This landmark 1925 novel--the basis for the acclaimed 1951 film A Place in the Sun--is both a riveting crime story and a devastating commentary on the American dream.
Theodore Dreiser was inspired by a true story to write this novel about an ambitious, socially insecure young man who finds himself caught between two very different women--and two very different visions of what his life could be. Clyde Griffiths was born poor and is poorly educated, but his prospects begin to improve when he is offered a job by a wealthy uncle who owns a shirt factory. Soon he achieves a managerial position, and despite being warned to stay away from the women he manages, he becomes involved with Roberta, a poor factory worker who falls in love with him. At the same time, he catches the eye of Sondra, the glamorous socialite daughter of another factory owner, and begins neglecting his lover to court her. When Roberta confronts Clyde with her pregnancy, Clyde's hopes of marrying Sondra are threatened, and he conceives a desperate plan to preserve his dream.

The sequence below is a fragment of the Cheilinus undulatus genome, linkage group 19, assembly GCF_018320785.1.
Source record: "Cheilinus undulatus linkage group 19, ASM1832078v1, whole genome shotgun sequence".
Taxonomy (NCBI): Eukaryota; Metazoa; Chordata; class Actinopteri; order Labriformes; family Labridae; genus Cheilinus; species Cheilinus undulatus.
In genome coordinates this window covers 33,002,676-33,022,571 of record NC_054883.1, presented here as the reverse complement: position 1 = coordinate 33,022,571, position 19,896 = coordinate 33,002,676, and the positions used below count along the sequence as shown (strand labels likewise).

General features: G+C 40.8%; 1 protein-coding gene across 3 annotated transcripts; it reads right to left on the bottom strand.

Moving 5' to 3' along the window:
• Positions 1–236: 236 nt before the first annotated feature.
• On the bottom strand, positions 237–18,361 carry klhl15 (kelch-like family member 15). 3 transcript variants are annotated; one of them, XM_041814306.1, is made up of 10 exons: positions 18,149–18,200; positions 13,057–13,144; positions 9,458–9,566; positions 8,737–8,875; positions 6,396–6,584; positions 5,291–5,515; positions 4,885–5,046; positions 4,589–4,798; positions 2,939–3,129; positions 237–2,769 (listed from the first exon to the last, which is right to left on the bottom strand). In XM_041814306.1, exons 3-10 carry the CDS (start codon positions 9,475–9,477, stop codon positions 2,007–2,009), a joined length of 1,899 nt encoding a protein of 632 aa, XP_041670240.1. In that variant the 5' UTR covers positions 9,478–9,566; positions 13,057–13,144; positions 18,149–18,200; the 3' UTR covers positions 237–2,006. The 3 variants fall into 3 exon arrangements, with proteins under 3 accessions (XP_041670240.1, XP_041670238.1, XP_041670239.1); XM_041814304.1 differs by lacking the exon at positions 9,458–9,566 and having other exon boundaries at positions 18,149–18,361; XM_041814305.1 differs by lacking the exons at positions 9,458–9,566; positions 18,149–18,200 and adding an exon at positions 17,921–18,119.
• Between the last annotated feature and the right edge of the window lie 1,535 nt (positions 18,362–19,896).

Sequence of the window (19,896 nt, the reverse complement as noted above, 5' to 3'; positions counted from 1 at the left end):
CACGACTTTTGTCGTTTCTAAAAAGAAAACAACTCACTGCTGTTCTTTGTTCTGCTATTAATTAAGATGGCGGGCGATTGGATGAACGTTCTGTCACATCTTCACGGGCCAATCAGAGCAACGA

About the Author
THEODORE DREISER was born in Terre Haute, Indiana, on August 27, 1871. After a poor and difficult childhood, Dreiser broke into newspaper work in Chicago in 1892. A successful career as a magazine writer in New York during the late 1890s was followed by his first novel, Sister Carrie, in 1900. Over the next two decades he published works in a number of literary forms, followed in 1925 by An American Tragedy, a novel that brought him universal acclaim. Dreiser died in Los Angeles on December 28, 1945.